Thai protesters set another deadline for government push ahead of public holiday | News | DW | 07.12.2013
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Thai protesters set another deadline for government push ahead of public holiday

Protest organizers in Bangkok have said they plan to hold a rally on Monday in another 'final push' to topple premier Yingluck Shinawatra. The movement's leader has said he will surrender to authorities if unsuccessful.

Protest leader Suthep Thaugsuban has called on demonstrators to rally in Bangkok on Monday, one day before the country celebrates its national holiday, Constitution Day. It follows a temporary truce put in place after several days of street clashes between police and demonstrators, who are seeking to oust the government of Prime Minister Yingluck Shinawatra.

The unrest has left five people dead and more than 200 injured, but there have been several days of calm, in respect of the 86th birthday of Thai King Bhumibol Adulyadej on Thursday.

Suthep's announcement is raising fears of possible violence.

"On Monday, December 9, this struggle needs to end," Suthep told a crowd of supporters at the Government Complex in the capital. He resigned as a senior member of the opposition Democrat party in order to lead the street protests. A Thai court has issued an arrest warrant against Suthep on sedition charges.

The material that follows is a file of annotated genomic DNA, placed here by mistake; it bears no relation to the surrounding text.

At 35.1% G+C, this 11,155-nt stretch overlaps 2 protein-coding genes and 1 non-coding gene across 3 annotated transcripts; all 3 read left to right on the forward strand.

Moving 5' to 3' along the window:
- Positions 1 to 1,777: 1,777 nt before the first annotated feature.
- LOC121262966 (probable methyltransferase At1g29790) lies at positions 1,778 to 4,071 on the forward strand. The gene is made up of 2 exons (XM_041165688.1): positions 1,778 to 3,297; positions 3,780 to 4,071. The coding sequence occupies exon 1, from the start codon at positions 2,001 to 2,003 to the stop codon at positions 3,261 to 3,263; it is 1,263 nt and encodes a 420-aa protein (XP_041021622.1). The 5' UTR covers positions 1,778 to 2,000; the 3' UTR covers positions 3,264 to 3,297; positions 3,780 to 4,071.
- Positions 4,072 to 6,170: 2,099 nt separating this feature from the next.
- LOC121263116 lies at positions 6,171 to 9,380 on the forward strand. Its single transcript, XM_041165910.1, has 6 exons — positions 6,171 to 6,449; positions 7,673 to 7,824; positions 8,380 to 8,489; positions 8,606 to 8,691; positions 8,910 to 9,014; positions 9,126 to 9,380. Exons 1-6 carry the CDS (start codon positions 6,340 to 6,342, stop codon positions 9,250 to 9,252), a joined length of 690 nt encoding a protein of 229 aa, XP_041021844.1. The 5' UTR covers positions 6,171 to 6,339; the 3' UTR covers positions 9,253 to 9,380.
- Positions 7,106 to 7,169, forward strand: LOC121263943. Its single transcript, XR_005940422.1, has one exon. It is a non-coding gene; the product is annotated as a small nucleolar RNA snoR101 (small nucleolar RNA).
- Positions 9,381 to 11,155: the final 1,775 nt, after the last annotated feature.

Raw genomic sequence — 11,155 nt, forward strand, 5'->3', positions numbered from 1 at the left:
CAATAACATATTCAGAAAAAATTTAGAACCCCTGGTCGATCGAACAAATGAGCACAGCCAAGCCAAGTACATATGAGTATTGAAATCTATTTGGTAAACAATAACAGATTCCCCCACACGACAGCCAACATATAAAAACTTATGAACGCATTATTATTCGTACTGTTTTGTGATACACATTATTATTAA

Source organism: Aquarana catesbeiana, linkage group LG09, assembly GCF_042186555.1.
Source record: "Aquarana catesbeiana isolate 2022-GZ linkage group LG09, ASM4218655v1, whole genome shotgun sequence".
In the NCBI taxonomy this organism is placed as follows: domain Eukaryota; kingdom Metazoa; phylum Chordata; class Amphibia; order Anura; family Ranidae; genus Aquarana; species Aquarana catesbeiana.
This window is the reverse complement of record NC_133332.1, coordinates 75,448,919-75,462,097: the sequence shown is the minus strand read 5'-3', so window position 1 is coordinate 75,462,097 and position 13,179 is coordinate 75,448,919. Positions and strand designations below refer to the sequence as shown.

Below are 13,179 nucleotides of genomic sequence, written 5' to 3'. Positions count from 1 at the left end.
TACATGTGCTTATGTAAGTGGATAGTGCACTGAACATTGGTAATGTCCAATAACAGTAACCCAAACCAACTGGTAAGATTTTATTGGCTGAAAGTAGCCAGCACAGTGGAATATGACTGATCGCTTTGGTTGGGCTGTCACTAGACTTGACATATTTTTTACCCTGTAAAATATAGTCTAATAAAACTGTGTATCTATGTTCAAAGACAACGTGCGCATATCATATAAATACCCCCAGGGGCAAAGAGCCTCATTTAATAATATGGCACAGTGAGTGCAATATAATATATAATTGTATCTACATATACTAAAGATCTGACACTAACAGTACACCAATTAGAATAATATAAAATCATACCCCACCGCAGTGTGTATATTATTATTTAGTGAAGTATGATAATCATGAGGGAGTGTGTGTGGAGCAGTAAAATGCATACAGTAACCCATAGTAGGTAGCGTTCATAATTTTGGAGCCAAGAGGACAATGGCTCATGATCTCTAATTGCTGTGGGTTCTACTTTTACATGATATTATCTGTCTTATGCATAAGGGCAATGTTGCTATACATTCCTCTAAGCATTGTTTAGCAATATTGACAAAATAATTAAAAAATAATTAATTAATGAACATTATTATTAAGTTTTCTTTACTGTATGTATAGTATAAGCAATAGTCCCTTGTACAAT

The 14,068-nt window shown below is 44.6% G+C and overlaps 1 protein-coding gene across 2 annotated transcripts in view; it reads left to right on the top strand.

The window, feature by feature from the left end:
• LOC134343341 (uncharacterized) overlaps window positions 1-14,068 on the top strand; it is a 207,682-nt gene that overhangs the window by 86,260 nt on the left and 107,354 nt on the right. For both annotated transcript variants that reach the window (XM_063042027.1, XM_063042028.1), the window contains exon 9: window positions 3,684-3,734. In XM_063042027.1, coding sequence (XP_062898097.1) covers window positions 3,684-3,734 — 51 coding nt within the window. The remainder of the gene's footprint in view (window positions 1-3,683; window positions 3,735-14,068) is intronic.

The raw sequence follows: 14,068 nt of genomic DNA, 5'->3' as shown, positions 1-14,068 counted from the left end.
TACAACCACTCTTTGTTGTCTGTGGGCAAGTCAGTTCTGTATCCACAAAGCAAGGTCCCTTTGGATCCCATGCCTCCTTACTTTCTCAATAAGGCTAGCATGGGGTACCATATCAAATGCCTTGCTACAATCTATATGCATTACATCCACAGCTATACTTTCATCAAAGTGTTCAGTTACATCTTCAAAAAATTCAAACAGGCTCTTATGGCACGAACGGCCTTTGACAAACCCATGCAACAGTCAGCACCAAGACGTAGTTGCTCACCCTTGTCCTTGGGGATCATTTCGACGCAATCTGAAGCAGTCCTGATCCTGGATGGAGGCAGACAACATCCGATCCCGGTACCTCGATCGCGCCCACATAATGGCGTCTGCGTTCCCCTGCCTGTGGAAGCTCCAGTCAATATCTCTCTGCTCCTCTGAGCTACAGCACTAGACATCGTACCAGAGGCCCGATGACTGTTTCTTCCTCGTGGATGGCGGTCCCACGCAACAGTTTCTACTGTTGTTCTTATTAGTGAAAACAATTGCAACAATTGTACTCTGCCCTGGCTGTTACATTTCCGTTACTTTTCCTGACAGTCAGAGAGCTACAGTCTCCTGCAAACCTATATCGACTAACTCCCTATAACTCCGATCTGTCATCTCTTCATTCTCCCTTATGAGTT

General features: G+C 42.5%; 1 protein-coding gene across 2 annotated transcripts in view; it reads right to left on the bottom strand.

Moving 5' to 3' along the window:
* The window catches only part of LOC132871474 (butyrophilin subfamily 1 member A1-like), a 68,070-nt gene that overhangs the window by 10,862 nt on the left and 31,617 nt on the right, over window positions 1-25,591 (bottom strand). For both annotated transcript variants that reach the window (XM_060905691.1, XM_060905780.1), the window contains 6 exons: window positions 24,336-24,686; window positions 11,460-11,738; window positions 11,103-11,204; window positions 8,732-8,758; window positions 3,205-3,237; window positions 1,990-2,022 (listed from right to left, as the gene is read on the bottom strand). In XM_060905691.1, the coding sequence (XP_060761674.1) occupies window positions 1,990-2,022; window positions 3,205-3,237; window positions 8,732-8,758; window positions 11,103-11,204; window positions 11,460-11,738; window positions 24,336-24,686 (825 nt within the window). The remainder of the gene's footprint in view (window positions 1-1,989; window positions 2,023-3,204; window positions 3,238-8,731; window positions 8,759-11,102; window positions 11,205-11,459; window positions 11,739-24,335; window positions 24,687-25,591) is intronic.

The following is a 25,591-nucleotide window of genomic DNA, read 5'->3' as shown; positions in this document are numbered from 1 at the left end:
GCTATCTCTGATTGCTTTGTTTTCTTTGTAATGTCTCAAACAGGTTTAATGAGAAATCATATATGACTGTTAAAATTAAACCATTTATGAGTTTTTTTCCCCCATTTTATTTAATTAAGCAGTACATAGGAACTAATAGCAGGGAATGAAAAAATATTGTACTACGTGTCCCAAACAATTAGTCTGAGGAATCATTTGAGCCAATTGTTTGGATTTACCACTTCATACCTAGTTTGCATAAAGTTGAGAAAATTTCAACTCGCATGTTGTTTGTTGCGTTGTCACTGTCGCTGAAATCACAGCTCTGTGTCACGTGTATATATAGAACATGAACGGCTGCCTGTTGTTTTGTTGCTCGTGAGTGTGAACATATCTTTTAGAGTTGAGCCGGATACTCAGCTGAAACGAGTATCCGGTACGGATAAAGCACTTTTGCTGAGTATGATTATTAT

He has promised to give himself up if his campaign to unseat Yingluck's government and place Thailand under an unelected "People's Assembly" is unsuccessful. However this has been viewed with skepticism, as previous deadlines set by Suthep have passed and protests have continued.

Police have said the protests are losing momentum, and are confident there will no violent demonstrations on Monday. However thousands of officers will still be deployed in Bangkok in response.

The opposition campaign centers around the political influence that protesters say is still wielded by Yingluck's brother, the billionaire exiled former prime minister, Thaksin Shinawatra, who was overthrown by the military in 2006. Yingluck has been accused of acting as Thaksin's puppet, and abusing her party's parliamentary majority to push through laws that help her brother.

The crisis began on November 1, with Yingluck's ruling coalition trying to push through a bill in parliament that would have resulted in an amnesty for Thaksin, as well as others convicted in politically-related cases during 2004 and 2013. The bill was rejected by the country's Senate.

Thaksin has been living abroad since 2008, and faces a two-year jail sentence for abuse of power if he returns to Thailand.

jr/ccp (AFP, dpa, AP)